By Taylor Swyers

How devastating would it be to cancel your special event because of forces outside of your control? With special event insurance, you don’t have to worry about the financial part of that unfortunate situation. Unforeseen disasters happen, so preparedness is always the best strategy. Your big day should be stress-free and full of joy, making memories that will last a lifetime.

Special Event Insurance:

According to the Insurance Information Institute, special event insurance can be defined as coverage of money in the case that something outside of your control happens affecting a gathering or event. This type of insurance can cover weddings, graduation parties, anniversary parties or any occasion that could result in a substantial financial loss. Make sure to check with your insurance provider to get all the details included in your plan and what you will be reimbursed for. Here is a list of common things special event insurance covers.

What does it cover?

  • Common natural weather disasters (storms, tornadoes, heavy wind)
  • Death or illness of a participant in the event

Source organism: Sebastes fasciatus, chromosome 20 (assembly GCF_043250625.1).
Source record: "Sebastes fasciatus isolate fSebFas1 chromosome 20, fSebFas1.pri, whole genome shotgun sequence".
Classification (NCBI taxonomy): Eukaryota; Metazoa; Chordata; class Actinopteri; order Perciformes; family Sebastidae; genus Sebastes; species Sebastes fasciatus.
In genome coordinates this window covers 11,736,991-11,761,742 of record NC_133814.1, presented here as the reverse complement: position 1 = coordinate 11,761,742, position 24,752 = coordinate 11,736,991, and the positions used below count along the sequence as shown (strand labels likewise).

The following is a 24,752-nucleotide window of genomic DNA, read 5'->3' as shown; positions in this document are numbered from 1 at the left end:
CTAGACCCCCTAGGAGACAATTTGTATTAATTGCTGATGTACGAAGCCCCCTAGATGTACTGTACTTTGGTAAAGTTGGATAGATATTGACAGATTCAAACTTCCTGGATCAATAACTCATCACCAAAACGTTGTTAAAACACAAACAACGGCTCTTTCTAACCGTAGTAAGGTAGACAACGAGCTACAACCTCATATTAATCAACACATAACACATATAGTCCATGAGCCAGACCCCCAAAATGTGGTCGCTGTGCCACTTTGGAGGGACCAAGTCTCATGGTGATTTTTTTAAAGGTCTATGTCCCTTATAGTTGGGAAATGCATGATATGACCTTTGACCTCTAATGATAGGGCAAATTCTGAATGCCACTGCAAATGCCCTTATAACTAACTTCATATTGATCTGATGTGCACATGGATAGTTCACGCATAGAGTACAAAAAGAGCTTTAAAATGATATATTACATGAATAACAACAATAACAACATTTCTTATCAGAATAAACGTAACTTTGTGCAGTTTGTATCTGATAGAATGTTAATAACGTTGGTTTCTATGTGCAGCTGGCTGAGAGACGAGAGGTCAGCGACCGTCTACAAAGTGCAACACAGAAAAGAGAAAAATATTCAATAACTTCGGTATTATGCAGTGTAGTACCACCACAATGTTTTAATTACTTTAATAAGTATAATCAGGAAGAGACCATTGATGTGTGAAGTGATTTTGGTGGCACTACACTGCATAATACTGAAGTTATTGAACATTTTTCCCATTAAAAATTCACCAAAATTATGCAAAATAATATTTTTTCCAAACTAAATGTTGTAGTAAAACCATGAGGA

• If a key person does not show up, some costs will be covered (pastor, vendor, minister)
  • If a key participant has military service and suddenly has been called to duty
  • If your bridal salon goes out of business or you receive clothing that is damaged, you may be refunded for dresses and tuxedos
  • Covered honeymoon if needed to cancel due to circumstances beyond your control
  • Gifts you receive are protected against theft or damage. Gifts are usually already covered by homeowner’s or renter’s insurance policies, so make sure to check
  • Professional counseling will be covered if needed due to stress about a cancelation

Special event insurance can ease the stress of event planning and help you enjoy your big day, no matter the occasion. Again, before purchasing special event insurance, check with your provider to see everything your policy covers. Need a hand? Contact the team at TrustPoint Insurance & Real Estate today.